IUG Student’s Reflection on the EAST Project

by Alaa Al-Reqep

‘EAST TELECOLLABORATION PROJECT for IUG and UoG students’. When I read the announcement, I asked myself what kind of project it will be? I was completely confused; however I decided to enroll in this project because it was in partnership with a foreign and a prestigious university like University of Glasgow and this project definitely would add benefits to my language skills. Even more exciting was when I was selected for this project.

In our first session with University of Glasgow  using WizIQ, a virtual classroom facility , things began to manifest clearly when tutor from UoG; Anna and Bill  explained everything about the project, for example some concepts of the project, the goals of the project, how the students  will collaborate with each other, and the schedule of the project) .

In the first stage of the project we received intensive course in providing constructive feedback using an interactive learning method under the supervision of Anna. I think that way of learning is very important and very motivational for the student because it is one of the modern methods in education which depends heavily on the student by giving them larger space for reading and researching to brainstorm and discover information by themselves. Also, interactive learning teaches students how to collaborate and work successfully in groups while passive learning relies on listening to teachers’ lectures or rote memorization of information. But with interactive learning, students are invited to participate in the conversation, through technology. We used online Google documents to hand in our tasks without needing to upload any files, which in turn saved a lot of time. We also used the ‘padlet’, which was a fantastic technique because it gave us the opportunity to submit our thoughts supported with pictures and videos and anyone could see it.

This part of the project was important for me as a teacher through two important aspects; the first one is the instructional paradigm; it is important for me to obtain students’ opinions about the quality of my teaching.  The second aspect is the learning paradigm; after gathering information on the students’ learning process, it is essential for me to reflect and then give my feedback on what I have observed to the students. It gave me solid foundations how to give feedback, which was reinforced by experiencing being given feedback too. The best proof of that was when Bill provided his feedback on my feedback on the last task; he wrote a sentence which impressed me “I like the final sentence – it shows you have a good grasp of your role as provider of constructive feedback”.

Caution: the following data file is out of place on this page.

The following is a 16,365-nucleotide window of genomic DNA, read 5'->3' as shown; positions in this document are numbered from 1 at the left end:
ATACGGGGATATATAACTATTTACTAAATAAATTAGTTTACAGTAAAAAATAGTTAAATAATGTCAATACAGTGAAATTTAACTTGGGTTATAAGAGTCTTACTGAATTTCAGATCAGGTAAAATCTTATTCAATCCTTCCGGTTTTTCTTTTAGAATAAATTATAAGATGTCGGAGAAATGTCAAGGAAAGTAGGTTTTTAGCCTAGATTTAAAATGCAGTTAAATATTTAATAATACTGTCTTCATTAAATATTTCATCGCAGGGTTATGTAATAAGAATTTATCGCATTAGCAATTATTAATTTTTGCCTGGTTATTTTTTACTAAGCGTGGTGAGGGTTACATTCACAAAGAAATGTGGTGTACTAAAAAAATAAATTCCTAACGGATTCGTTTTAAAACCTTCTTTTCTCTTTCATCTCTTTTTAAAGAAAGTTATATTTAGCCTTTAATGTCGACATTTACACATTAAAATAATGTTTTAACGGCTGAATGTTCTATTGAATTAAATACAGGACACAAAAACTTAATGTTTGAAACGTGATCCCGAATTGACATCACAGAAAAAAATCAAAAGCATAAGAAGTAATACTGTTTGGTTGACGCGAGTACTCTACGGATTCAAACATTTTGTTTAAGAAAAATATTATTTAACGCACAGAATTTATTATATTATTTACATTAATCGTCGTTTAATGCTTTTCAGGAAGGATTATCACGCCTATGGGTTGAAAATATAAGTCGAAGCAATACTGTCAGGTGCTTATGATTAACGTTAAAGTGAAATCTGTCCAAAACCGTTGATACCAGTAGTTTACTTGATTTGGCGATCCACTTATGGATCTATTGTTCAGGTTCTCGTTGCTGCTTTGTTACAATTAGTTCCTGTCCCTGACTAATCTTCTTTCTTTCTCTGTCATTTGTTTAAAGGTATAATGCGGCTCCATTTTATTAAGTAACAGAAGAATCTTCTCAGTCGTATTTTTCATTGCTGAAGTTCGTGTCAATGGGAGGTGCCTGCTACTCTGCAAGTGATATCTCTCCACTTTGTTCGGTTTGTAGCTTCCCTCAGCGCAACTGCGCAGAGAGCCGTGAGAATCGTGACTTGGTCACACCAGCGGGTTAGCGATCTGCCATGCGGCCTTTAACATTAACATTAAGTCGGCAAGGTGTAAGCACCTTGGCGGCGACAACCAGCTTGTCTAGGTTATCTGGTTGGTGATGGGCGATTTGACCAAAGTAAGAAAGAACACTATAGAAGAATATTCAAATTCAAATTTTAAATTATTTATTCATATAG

The second stage began when we collaborated with the international students from UoG.  Our role in IUG was proposing scenarios about engineering problems in Gaza to the UoG students who in turn wrote essays on these problems, proposing solutions to them. Again we used the ‘padlet‘ and closed Facebook groups to facilitate our communication. Through this stage we had an opportunity to learn about the culture of each other for instance; the people overseas became more informed about the situation in Gaza and vice versa we here in Gaza made friendships with the students in Glasgow. This opens up a lot of doors for us to know more about the outside world and especially that these students are international students. Facebook was the most commonly used in our communication despite the power cuts for long periods in Gaza which disrupt network services. Hence whenever the electricity was available, we would seize this opportunity and make every effort to keep in touch with Glasgow students to ensure the successful outcome.

The fifth week was the most important week because we reaped our efforts’ fruit. Using videoconference with attendance of IUG and UoG  students, and the tutor staff from both institutions, the students from UoG introduced their presentations about Gaza problems and they did all their best to propose effective responses. Anna followed up on  that event with some pictures and comments on the Facebook group of the EAST project throughout our meeting indeed she made great and wonderful efforts during the project . That was our Big Day 1 and our Big Day 2 was the next day when we celebrated together and the most exciting moment was when our partners from UoG showed our certificates through the videoconference; at that moment I felt if we were in the same place, it was a great day; happiness could be seen on the faces of everyone.